Airlines are making carrying luggage more and more complicated and expensive. So one box of clothing and such resides at Valerie's home. One box of clothing and such resides at Stephen's home. And I travel with a carry-on and backpack. Worked around, coped, and generally managed.

When we have colonies set up at the North Pole and under the mid-Atlantic Ocean, we'll have solved a lot of problems to do it. But we'll still need to have work-arounds, to cope, and to generally manage.


Absinthe Makes ...

Monday, December 28, 2009

"Absinthe makes the heart grow fonder" is such logical wordplay that it's even the title of an episode on the Showtime series Californication. So no sense trying to pretend it's a brightly original opening for a brief post on my holiday introduction to the absinthe experience. My brother, Paul, learned that absinthe drinking is legal and began to build a home collection of a variety of that beverage. (He prowled the Internet, turning up such sites as that for The Wormwood Society. That organization notes that there's no law that prohibits absinthe by name but that no drink containing "in excess of 10ppm of thujone" is legal in America. However, "several authentic absinthes are now available for purchase at liquor stores and bars in the US." Clearly, there are restrictions. Also clearly, many kinds of absinthe are OK.)

My curiosity was connected with its reputed attractions for such creative folk as Oscar Wilde and an assortment of Parisian artists and writers. The Wiki writeup seems pretty clear on much of the history and comments that American bottlers resumed absinthe production a couple of years ago.

So Paul has spent the last few days providing me with a different brand of absinthe every evening for a tasting experiment. (The preparation is its own complex process, involving a special absinthe glass, mixing with water, and sometimes adding sugar.)

Absinthe (mixed with water) basically comes across to my jaded tongue as weak, slightly sweet licorice. Some varieties slightly numbed my tongue; I felt no alcoholic effects from any of the doses. After several days, I'm here to report that, while Paul's tastebuds can detect the many differences among the varieties and I was able to note that the super-expensive variety did taste different, I'll stick to my one-dose-per-day cabernet sauvignon or rum and Coke.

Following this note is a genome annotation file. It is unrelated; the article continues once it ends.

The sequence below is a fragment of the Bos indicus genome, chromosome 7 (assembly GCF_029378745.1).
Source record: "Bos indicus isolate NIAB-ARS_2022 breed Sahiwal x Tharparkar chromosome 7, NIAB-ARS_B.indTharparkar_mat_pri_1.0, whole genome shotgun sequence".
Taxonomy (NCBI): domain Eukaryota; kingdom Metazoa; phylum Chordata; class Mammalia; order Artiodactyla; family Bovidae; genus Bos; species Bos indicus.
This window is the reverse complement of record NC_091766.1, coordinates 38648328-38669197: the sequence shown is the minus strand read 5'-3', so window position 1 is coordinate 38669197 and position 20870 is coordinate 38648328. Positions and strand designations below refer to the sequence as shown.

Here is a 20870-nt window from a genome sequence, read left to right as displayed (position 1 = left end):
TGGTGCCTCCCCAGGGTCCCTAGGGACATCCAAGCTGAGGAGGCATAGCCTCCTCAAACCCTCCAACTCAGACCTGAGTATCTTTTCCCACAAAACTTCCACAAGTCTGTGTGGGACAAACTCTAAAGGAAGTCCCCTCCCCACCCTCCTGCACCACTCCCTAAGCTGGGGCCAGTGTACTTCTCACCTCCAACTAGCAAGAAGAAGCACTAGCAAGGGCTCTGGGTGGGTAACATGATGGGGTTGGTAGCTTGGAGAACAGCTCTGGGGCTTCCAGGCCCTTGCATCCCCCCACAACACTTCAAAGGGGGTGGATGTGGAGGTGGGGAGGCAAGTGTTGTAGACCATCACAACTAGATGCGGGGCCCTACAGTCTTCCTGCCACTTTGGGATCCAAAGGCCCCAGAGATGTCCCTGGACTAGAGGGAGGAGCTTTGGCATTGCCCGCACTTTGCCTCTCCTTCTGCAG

But at least now I'll know what some of the literary references are talking about.


On the Wings of Dreaming Eagles

Sunday, December 27, 2009

A month and a half between postings? Life happens -- and my best determination to make this blog a habit hasn't been enough to motivate me.

Until now.

'Cause I belieeeeeeeve in myself!

I am now officially inspired, and it's thanks to American Idol and my son.

As I turned on the radio in my car in the motel parking lot, preparatory to heading to the airport and the plane that would take me to the wonder world of holiday travel, Stephen's voice floated melodically in a message of inflated self-importance.

Understand that Stephen has, over the years, been something of a devotee of certain "reality" entertainments. Thanks to the bonus of commentaries on the Television without Pity website and its brilliant analyzer Linda Holmes, he was sucked into the whirlpool of involvement Big Time. It gave him a perspective that led to the composition of what you will hear on his National Public Radio essay for Morning Edition.

(And, yes, that is Stephen performing "On the Wings of Dreaming Eagles.")

You, too, can fly in the sky!